I think you will find that a huge number immediately become part of the Regular Reserve and don't even realise this. All governments have swayed away from calling up the RR. It was done during National Service on a few occasions - I think Malaya was one of them which did not go down well with ex-Regulars - when National Servicemen weren't up to the job.
Outcomes denote reality:-
In 1990; we had 155k soldiers and a quarter million Reserves of which 70k were active part timers.
In 1996; when I left, we had 116k soldiers and quarter million Reserves, of which 60k were active part timers.
Today; we have 80k soldiers and 65k Reserves, of which 27k part timers.
If you reduce the army to 60k soldiers, then after ten years the Reserve will drop to below 50k, of which the AR will likely drop to 20-25k.

If you try and make the RR more like the AR, then joining the regulars becomes even less attractive and importantly, more of the active soldiers becoming dedicated to retraining the RR and gives us even less deployable units.
 

Chimp

ADC
Outcomes denote reality:-
In 1990; we had 155k soldiers and a quarter million Reserves of which 70k were active part timers.
In 1996; when I left, we had 116k soldiers and quarter million Reserves, of which 60k were active part timers.
Today; we have 80k soldiers and 65k Reserves, of which 27k part timers.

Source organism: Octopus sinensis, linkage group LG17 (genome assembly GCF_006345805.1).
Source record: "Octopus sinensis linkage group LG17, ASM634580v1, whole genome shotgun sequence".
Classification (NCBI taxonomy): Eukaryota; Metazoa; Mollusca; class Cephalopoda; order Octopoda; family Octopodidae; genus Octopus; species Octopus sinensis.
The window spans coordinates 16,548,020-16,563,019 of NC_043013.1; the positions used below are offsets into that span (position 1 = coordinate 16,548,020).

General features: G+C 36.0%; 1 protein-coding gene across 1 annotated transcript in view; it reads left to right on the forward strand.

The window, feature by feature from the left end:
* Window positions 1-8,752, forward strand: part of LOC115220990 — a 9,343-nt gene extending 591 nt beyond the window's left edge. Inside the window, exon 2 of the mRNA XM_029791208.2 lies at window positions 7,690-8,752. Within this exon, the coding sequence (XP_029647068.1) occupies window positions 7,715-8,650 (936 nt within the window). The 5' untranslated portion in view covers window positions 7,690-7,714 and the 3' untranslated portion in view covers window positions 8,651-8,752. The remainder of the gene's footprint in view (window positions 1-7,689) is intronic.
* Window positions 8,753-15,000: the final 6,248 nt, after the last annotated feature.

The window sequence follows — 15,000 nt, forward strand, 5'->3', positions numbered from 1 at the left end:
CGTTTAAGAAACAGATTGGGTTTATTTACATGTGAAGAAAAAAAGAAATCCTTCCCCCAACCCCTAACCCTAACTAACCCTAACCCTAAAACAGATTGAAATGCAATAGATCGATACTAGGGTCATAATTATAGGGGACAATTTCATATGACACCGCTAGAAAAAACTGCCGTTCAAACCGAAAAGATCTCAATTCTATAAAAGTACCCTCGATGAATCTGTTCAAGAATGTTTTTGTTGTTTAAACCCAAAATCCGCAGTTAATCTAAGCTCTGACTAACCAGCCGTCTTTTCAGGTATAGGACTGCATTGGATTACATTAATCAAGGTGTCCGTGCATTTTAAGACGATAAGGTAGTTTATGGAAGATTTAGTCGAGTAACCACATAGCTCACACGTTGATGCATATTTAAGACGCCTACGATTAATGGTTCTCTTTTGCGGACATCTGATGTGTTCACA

If you reduce the army to 60k soldiers, then after ten years the Reserve will drop to below 50k, of which the AR will likely drop to 20-25k.

If you try and make the RR more like the AR, then joining the regulars becomes even less attractive and importantly, more of the active soldiers becoming dedicated to retraining the RR and gives us even less deployable units.
I couldn't agree more. While numbers aren't the whole story they are an excellent way of demonstrating will. Post Brexit our hold in Gibraltar, The Falklands, SBAs in Cyprus and other territories are likely to be undermined and potentially attacked if we concomitantly reduce numbers (will) in these locations. I wonder if Cummings has considered this?.
 
If you try and make the RR more like the AR, then joining the regulars becomes even less attractive and importantly, more of the active soldiers becoming dedicated to retraining the RR and gives us even less deployable units.